Ross Brawn has described the opening lap of F1's first sprint event at Silverstone 'nail-biting' and 'sensational'.
F1's managing director was one of the driving forces behind the introduction of the new format, which will also be trialled at Monza and one other yet-to-be determined venue later in the year.
Prior to the Silverstone weekend Brawn insisted that drivers would race hard in the sprint, and he believes that today's event proved him right.
However, he stressed that together with the FIA and the teams, F1 will conduct a thorough review of how the weekend played out, and then after the remaining two events make any necessary changes if the format is officially adopted for next season.
"I think one of the things we all saw today is a racing driver is a racing driver," he said shortly after the sprint ended.
"And they're never gonna take it easy. So lots of actions through the field. I mean, that first lap or so was completely nail-biting, sensational. Then we had the little duels in the rest of the race.
"Fernando Alonso's performance today was another sensational part of the race. He got my vote for the highlight of the race. I'd buy a ticket for that every day.
"So I think we're very pleased. We'll let the dust settle on this weekend, and then spend some time with the FIA and the teams trying to understand if there's some evolutions we want.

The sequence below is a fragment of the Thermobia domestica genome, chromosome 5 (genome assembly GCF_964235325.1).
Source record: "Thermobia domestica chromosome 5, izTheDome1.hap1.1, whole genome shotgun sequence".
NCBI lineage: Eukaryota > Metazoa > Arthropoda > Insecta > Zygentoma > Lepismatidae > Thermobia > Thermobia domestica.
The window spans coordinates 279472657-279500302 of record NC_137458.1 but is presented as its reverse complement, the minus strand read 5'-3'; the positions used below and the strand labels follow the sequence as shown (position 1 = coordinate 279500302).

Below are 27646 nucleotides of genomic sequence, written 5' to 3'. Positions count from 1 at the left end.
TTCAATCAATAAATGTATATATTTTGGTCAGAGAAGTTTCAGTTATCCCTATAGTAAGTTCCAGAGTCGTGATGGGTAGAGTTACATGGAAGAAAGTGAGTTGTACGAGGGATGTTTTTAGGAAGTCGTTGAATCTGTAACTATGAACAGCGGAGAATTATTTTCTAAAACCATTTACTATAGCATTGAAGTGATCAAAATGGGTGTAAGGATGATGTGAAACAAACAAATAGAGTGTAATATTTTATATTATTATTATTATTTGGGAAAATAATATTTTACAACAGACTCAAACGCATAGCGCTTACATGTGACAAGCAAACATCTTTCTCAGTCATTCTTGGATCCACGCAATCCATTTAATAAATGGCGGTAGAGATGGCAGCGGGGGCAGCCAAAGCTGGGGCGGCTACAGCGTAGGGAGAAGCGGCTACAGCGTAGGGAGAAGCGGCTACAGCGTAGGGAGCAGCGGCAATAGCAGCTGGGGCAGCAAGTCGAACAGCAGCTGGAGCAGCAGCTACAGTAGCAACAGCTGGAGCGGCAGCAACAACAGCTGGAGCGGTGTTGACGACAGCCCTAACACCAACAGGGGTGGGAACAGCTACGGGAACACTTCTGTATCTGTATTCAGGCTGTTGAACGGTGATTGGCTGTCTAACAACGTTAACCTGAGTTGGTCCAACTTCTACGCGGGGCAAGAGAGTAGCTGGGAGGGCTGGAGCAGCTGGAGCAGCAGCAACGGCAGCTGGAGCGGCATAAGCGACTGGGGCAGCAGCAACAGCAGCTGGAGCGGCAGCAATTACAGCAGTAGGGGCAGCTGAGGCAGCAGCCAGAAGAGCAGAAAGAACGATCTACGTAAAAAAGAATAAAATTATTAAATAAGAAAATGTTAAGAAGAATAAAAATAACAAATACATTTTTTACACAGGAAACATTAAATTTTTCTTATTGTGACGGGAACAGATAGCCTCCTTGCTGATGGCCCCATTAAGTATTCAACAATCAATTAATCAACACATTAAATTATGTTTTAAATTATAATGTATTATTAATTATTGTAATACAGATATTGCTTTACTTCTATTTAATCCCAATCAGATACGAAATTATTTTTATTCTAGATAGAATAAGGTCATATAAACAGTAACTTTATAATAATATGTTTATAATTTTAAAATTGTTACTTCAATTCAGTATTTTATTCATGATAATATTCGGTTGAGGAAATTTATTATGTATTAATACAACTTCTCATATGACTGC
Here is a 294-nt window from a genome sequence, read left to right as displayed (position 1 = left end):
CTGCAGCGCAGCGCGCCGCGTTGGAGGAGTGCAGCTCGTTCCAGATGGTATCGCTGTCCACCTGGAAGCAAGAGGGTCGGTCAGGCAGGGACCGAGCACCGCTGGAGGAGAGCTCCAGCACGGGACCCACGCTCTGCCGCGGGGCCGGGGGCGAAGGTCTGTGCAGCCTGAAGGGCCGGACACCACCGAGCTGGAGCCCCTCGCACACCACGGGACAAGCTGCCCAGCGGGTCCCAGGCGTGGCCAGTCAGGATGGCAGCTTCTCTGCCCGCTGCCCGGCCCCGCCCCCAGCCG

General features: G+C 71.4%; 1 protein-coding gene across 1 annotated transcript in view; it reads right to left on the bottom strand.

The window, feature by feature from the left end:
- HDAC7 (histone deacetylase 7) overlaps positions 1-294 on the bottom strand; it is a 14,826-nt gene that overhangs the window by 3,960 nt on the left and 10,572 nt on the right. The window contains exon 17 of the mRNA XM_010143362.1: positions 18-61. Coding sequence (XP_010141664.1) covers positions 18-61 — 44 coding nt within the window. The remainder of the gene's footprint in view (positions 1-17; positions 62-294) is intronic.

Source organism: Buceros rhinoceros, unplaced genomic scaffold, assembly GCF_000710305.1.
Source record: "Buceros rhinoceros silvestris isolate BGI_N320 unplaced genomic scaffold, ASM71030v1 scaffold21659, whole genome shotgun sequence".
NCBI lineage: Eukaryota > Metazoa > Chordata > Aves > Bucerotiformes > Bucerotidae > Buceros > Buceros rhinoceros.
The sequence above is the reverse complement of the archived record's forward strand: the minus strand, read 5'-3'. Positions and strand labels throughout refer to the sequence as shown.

"We won't be changing the fundamental format this year. And I think after the three races, we can sit down and decide where we go from here. But so far, very positive."
Brawn admitted that F1 has already highlighted possible improvements, but would not go into specifics, noting "we've got a job list, we've got things that we want to enhance, things we want to improve".
He also stressed that it would be "crucial" to listen to feedback from fans after the first event, adding: "Now we're already getting massive feedback, positive feedback from our fans on social media, they love it.
"But there will be fans who make some comments, and maybe there's bits they didn't understand, or they didn't appreciate. We'll take that into account as well.
"I think we've got to look at the weekend overall. We need to view the weekend overall to see, because I don't see anything we've done which takes away from a normal weekend. I think it's all additive.
"But let's see the whole weekend. Let's see the race. And then at the end of it all, we can do an analysis as you say, talk to the fans, look at all the data and details, and see if there's some tuning we need to do.
"For me, there's some very appealing things this format, everyone runs the same tyre in qualifying. We still have the variety in the race, because fortunately we had two tyres that you could use.
"There's no handicap on people for the race in terms of what tyres they choose. So that's quite possibly something which you can take forward."
Brawn conceded that one of the more controversial aspects of the format, the official allocation of pole to the winner of the sprint, could be changed.
"Maybe that's something we need to think about. If there's some change in the nomenclature of what we're doing, and should Friday be the pole position?
"It's things like that that we will talk about and discuss with the FIA and the teams, but I think we can't be held back by history. I mean, we need to respect history but we must never be held back by history."